G7's new global tax plan on MNCs may be a windfall for India, and a big setback for tax havens. The decision to allow countries to tax companies that have 'no physical presence but substantial sales' will be particularly beneficial.
A group of 136 sovereign jurisdictions Friday agreed to an international tax reform that sows the seeds of how tax cooperation will work worldwide, to prevent tax avoidance by Multinational Enterprises who seek to profit from differing and insulated tax rules and regulations to lower their overall effective tax rate.
With Ireland, Hungary and Estonia also joining in, the agreement represents the consensus of all G20, EU, and OECD nations (representing more than 90 percent of the global GDP) to a two-pillar solution to address tax challenges arising from digitalisation of the economy. Indian Revenue Authorities too played an active role in these global discussions.
The solution, composing Pillar One and Pillar Two, is an outcome of almost a decade-long international effort of the OECD, which commenced with the Base Erosion and Profit Shifting ('BEPS') project.
Pillar One, will apply to about 100 of the world's biggest and most profitable MNCs. It seeks to reallocate a part of the MNC’s profits to jurisdictions where the users /consumers are located. Its applicability is no longer restricted to automated digital services or consumer-facing businesses – which was where it all had started.
Pillar One expects to reallocate approximate profits worth USD 125 billion to market jurisdictions. India is hopeful of boosting its tax revenues as it is primarily a consumer-driven economy. Implementation of Pillar One needs jurisdictions to hold off from introducing new unilateral measures and withdrawing already introduced digital taxes and similar levies.
India legislated a 6 percent equalisation levy on online advertisements from June 2016 and a 2 percent equalisation levy on e-commerce supply of good and services from April 2020.
In May 2021, India also prescribed the thresholds for the applicability of the 'significant economic presence' concept, which allows it to assert domestic taxing rights on profits earned by non-resident entities with revenues exceeding INR 20 million / users exceeding 300,000. An effective working of the two-pillar solution may require India to repeal such measures.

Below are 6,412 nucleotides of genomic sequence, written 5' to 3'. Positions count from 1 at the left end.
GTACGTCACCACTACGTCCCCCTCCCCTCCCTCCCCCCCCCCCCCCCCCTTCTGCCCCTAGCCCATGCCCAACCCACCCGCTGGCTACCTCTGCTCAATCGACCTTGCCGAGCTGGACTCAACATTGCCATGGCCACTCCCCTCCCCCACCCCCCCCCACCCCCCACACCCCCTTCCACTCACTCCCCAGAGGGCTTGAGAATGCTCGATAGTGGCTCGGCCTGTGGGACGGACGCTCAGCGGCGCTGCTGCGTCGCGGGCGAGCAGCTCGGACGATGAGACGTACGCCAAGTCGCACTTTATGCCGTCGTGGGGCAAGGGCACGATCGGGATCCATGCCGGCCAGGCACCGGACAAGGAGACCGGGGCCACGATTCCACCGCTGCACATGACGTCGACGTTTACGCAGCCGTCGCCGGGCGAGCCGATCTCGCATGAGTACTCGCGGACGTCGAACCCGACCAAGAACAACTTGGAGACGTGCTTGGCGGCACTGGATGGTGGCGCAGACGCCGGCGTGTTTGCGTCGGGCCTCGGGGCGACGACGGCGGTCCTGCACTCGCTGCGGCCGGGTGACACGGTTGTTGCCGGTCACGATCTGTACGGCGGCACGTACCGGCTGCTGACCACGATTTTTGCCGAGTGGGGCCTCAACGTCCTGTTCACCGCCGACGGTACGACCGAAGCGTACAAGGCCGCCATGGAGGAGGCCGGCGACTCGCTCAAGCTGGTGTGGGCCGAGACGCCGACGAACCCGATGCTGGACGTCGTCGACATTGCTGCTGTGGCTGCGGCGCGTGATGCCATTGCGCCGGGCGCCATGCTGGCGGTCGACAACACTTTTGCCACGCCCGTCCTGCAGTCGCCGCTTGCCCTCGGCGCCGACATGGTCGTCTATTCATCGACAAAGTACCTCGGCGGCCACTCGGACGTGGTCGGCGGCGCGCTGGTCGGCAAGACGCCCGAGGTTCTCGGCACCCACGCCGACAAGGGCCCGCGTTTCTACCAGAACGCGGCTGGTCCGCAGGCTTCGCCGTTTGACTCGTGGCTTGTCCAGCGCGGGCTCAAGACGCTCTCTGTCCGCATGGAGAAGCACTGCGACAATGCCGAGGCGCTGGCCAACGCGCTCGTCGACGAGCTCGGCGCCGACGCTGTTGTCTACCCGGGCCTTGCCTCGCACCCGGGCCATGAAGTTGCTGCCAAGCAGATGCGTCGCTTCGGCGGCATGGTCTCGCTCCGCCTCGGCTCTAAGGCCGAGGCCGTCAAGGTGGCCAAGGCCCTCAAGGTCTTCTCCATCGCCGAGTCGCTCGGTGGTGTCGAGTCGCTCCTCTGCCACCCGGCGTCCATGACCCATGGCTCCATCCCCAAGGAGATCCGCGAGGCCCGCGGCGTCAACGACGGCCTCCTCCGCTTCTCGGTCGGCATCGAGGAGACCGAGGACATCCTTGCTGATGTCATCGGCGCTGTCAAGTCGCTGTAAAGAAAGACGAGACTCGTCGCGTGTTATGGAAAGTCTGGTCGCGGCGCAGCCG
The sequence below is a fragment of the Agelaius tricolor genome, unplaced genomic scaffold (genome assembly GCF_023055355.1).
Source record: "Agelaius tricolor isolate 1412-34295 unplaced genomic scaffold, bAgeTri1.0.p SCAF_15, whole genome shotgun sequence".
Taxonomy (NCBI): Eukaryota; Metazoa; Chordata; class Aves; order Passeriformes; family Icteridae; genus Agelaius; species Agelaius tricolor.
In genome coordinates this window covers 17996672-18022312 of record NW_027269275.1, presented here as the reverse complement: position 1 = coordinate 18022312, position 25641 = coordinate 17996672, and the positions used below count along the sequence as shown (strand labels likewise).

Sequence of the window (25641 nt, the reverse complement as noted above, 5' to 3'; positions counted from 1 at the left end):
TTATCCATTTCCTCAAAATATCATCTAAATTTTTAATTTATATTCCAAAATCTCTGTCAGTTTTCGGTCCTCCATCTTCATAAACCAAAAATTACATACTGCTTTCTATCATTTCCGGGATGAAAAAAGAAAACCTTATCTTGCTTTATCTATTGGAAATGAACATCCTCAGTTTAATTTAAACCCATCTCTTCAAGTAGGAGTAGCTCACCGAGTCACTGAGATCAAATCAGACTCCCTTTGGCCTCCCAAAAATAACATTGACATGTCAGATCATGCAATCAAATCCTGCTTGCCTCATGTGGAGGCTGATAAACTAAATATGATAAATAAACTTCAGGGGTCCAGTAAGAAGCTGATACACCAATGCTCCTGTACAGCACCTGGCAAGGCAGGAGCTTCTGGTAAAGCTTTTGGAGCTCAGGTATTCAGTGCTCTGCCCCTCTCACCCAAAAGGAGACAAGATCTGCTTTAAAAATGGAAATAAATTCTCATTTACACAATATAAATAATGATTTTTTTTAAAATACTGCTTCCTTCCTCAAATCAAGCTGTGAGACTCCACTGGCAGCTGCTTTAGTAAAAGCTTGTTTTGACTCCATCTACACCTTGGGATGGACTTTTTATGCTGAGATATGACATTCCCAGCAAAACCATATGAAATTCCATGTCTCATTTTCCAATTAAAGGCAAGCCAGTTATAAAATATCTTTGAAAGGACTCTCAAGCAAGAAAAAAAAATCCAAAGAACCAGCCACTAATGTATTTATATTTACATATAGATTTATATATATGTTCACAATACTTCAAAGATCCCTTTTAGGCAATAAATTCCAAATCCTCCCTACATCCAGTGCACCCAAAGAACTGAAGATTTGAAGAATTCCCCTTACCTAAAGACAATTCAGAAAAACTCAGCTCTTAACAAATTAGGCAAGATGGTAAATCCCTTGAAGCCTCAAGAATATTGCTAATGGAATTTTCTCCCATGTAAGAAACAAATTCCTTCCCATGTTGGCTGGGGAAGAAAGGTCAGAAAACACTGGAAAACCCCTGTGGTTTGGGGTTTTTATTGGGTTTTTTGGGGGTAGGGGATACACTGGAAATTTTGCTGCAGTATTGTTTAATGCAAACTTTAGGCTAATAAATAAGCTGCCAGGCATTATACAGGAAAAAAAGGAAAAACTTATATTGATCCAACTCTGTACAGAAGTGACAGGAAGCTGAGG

Pillar Two applies to a larger group of MNCs that have consolidated revenues above EUR 750 million (~ INR 66 billion). It seeks to ensure that such MNCs pay a minimum corporate tax of 15 percent on their financial profits in a particular jurisdiction.
The focus on financial profits is because many MNCs operated in jurisdictions with higher headline corporate tax rates but ultimately paid minimal or low levels of corporate tax. Further, countries are free to adopt a lower threshold for MNCs headquartered in their own jurisdictions.
Pillar Two primarily comprises the GloBE (acronym for Global anti-Base Erosion) rules and the Subject-to-tax rule (‘STTR’). GloBE rules include a set of two coordinated rules viz., the primary rule - Income Inclusion Rule ('IIR') and the secondary rule - Undertaxed Payments Rule ('UTPR').
The IIR allows the ultimate/intermediate parent jurisdictions to collect taxes in respect of its subsidiaries located in low-taxed jurisdictions (those paying tax below 15 percent). The secondary rule UTPR applies as a backstop to the IIR, which as per the OECD's statement, 'denies deductions or requires an equivalent adjustment to the extent the low tax income of a constituent entity is not subject to tax under an IIR'.
The global minimum tax of 15 percent is expected to generate approximate additional tax revenues to the tune of USD 150 billion. An important announcement is that the GloBE rules shall not be applicable in jurisdictions where MNCs have revenues less than EUR 10 million and profits less than EUR 1 million.
A critical component of Pillar Two is the STTR which provides source-based taxing rights to payer jurisdictions regarding certain related-party payments (primarily interests and royalties) if such incomes are subjected to a lower nominal tax in the recipient jurisdictions. The STTR, which is of particular interest to developing countries such as India, would have priority over the IIR / UTPR. The minimum rate for STTR will be 9 percent.
The global minimum tax of 15 percent could be a final nail in the coffin for tax havens, which are in an unfavourable spotlight, post the Panama and Pandora papers leaks.
Further, the global minimum tax deal directly impacts jurisdictions such as Ireland, which has for a long time had a corporate tax rate of 12.5 percent (i.e., below 15 percent).
From an Indian standpoint, the GloBE rules could result in additional revenues for the Indian Revenue from Indian-headquartered MNEs that have shifted profits offshore to benefit from no / low tax regimes. India is also set to benefit from the implementation of STTR.
With yesterday's announcement, the implementation plan for both pillars has been set in motion, and the new rules could become effective as early as 2023. The agreement itself is a miracle – getting 136 sovereign jurisdictions to come to one common on international taxation sets the stage for even more closer cooperation.
-Hitesh D. Gajaria is a Senior Partner with KPMG, India. Views expressed are personal.